Jean-Charles said the day of remembrance and the accompanying celebrations have, in some ways, grown stale—an annual going-through-the-motions that she says discourages deeper reflection on King’s legacy. That includes how it informs social-justice movements, such as Black Lives Matter, and other contemporary issues. 

“What happens is every year in January … we kind of gear up for these celebrations, and often the celebrations have the same exact theme,” she said. “Often they reference the ‘dream’; often they reference a color-blind vision; but they do so in a way that for me always felt very surface, without delving deeper into the more complicated parts of King’s vision.”

Jean-Charles suggested that discussion of King ought to go beyond the annual holiday and be reintegrated into the broader cultural conversation surrounding race, gender, and a host of other issues, adding: “Part of what I want us to think about is, you know, what does it mean to not only think about this day in January, but what does it mean to think about it all year long?” 

In order to better “inform our vision of justice,” Jean-Charles emphasized the importance of, among other things, recovering King’s radicalism and expanding his notion of the “beloved community,” drawing connections between his ideas and the problems that have become the rallying point for intersectional thinkers today. King’s anti-militarism, for example, might provide a lens for activists and academics to understand the prison industrial complex, or the problem of mass incarceration, which disproportionately impacts Black people and other minorities.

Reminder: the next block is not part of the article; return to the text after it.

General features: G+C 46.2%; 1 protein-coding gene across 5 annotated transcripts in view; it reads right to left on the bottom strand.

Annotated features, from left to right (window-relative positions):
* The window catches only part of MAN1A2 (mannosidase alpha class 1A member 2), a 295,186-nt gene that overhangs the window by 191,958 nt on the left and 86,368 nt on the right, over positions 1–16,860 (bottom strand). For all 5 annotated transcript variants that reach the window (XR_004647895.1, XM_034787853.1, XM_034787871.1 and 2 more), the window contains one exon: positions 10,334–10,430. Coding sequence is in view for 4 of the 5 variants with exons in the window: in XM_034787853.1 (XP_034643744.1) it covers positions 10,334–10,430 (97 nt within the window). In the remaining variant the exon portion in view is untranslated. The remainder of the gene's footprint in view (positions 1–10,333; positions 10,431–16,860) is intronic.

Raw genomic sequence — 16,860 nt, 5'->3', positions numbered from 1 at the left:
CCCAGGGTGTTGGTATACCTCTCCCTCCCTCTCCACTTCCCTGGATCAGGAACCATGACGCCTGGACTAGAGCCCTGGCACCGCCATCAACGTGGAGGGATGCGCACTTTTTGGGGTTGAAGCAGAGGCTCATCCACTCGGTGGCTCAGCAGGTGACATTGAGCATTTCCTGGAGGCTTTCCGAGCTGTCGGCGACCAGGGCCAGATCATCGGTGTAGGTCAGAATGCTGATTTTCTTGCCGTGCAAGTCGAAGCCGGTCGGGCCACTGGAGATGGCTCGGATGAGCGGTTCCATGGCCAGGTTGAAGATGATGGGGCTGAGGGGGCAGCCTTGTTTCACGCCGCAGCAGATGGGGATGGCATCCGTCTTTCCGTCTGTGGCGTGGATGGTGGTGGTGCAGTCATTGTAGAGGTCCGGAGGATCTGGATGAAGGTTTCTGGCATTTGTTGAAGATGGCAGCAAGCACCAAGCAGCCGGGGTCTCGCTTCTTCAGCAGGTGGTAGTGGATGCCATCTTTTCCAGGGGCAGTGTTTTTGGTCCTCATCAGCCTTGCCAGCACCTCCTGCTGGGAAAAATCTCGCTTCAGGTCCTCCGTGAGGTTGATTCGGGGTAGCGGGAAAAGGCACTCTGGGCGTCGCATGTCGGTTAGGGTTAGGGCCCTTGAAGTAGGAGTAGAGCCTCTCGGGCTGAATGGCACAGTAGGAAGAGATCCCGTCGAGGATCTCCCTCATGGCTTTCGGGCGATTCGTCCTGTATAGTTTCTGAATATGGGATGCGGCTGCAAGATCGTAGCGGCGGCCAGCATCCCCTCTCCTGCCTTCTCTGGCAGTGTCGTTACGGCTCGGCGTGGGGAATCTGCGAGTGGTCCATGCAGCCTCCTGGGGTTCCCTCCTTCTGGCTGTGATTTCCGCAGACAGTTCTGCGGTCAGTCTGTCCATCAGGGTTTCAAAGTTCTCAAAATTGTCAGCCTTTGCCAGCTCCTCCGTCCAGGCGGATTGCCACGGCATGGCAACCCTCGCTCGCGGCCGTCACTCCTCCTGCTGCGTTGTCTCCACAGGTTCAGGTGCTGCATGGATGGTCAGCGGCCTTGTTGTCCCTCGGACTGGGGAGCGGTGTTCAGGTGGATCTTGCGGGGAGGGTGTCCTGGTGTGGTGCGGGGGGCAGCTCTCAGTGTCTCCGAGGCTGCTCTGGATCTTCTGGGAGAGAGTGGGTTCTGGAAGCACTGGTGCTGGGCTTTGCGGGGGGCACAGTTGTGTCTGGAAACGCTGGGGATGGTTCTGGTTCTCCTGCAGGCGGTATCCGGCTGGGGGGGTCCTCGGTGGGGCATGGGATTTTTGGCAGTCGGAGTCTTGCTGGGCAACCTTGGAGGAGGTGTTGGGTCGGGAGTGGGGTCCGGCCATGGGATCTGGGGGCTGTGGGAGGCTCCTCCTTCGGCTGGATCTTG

To reclaim the radical spirit of King’s agenda is also to rethink how King’s legacy is taught in schools, Jean-Charles said.

“What would it look like in our schools to talk to our children and do an MLK service activity around maybe supporting refugees who are fleeing war, as opposed to just kind of giving donations to the food pantry?” she asked. “That way you’re actually connecting it to something that was a radical stance of his, especially at the time, and is still really problematic.”

Jean-Charles also urged those watching to reckon with King’s reputation with respect to gender. The civil rights leader has been described as a serial adulterer, and historians have suggested that, absent the degree of cultural awareness around gender and sexual violence that exists today, King’s grand vision of dismantling segregation meant that the struggle for women’s equality needed, in some ways, to find expression elsewhere—and by other means. 

Jean-Charles said in writing the book, it was important that she elevated the Black women—Ella Baker, Fannie Lou Hamer, and others—who were very much involved in King’s movement, but who were made less visible by their gender. Their exclusion, she said, offers lessons for how to recontextualize King, and what he stood for, today.  

“Here we see that the Black Live Matter movement and the #MeToo movement are robustly intersectional,” she says. “They’re extremely committed to the idea of a coalition. How beautiful would that have been had that lens been applied at this time?”